Planned Impact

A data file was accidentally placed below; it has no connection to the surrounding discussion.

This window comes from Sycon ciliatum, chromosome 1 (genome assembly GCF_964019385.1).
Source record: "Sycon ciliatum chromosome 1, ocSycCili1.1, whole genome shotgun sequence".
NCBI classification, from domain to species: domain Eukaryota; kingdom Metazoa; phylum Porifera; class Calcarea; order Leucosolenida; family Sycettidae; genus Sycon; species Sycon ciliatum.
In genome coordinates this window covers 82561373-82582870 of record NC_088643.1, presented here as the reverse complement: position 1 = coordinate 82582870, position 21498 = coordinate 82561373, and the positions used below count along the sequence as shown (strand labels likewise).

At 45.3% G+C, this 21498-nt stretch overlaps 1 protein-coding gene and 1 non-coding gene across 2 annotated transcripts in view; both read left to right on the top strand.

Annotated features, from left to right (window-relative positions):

A broad range of groups will benefit from the development and analysis of these unique datasets, many of whom are associated with our past, current or proposed future project partners. These include: - Consultants contracted to produce spatial lighting strategies and to undertake PFI lighting projects, or impact assessments for development proposals. The most obvious beneficiary is Amey, who recently began a 25yr (2.5 billion) PFI project with Birmingham City Council to replace 50% of all existing streetlights over the next 5 years. Amey is already aware of our work through the Institution of Lighting Professionals (ILP) and we will use this practitioner network to identify impact opportunities elsewhere. - City Councils, who manage the existing lighting infrastructure and implement policies on lighting trespass, energy efficiency, access, crime and biodiversity. Our datasets will be of value to staff tasked with targeting and justifying maintenance and investment into lighting infrastructure. We already have strong links with planning and policy officers within the West Midlands local authorities, where flights are scheduled for winter 2010. - The Highways Agency, which recently downgraded its estimates of the benefits of lighting in reducing traffic accidents and is trialling lights off on motorways. Opportunities for dissemination through the ILP are already being explored. - Civil engineers who supply and maintain the utility services infrastructure to urban areas, enabling them to streamline current infrastructures and design efficiently new additions. - Architects and urban designers wishing to understand the lighting context of a particular site. Our pathway here will professional bodies seeking to disseminate best practice on sustainability and the built environment (e.g. RIBA, BRE). - Those involved in remote sensing, who are aware of the potential applications and emerging markets for these data. Initially this collaboration would directly benefit the EA Geomatics Group, supporting the development of their survey methodology. However, we expect that other remote sensing groups within the private sector will subsequently adopt and develop this approach. - Regional and national agencies who will be better informed of the magnitude of costs and benefits associated with artificial lighting at a city scale. Interest here relates to major policy drivers such as the Climate Change Act 2008 and the Environmental Protection Act 1990. However, the relevance of artificial lighting to the broader sustainability agenda will be highlighted in briefing notes targeted at this audience (via the BRE). - The PDRFs, and their future employers, who will gain invaluable experience of this truly cross-disciplinary field. - The international academic community, which will gain insight into the variety of potential applications of such datasets and the opportunity to explore and exploit them. - EPSRC, EU and other research councils are likely to benefit, as baseline datasets of lighting intensity and quality over large areas provide the opportunity to support thematic programmes (e.g. SUE) that include a wide range of disciplines. - Members of the public, who enjoy the benefits of artificial lighting (safety, flexible working hours), but are also subject to many of the negative impacts. - Amateur and professional astronomers, seeking locations to gain clear views of the night sky. For the first time both higher-level strategies and decisions on specific lighting proposals can be informed and shaped by the same comprehensive light intensity and spectra maps. Our datasets will be available to the academic, private and public sectors through journal publications, conference papers and ultimately KTNs. However, our major pathways to impact will be via our collaboration with the ILP and a workshop with organisations tasked with disseminating research and best practice to public and private sector audiences.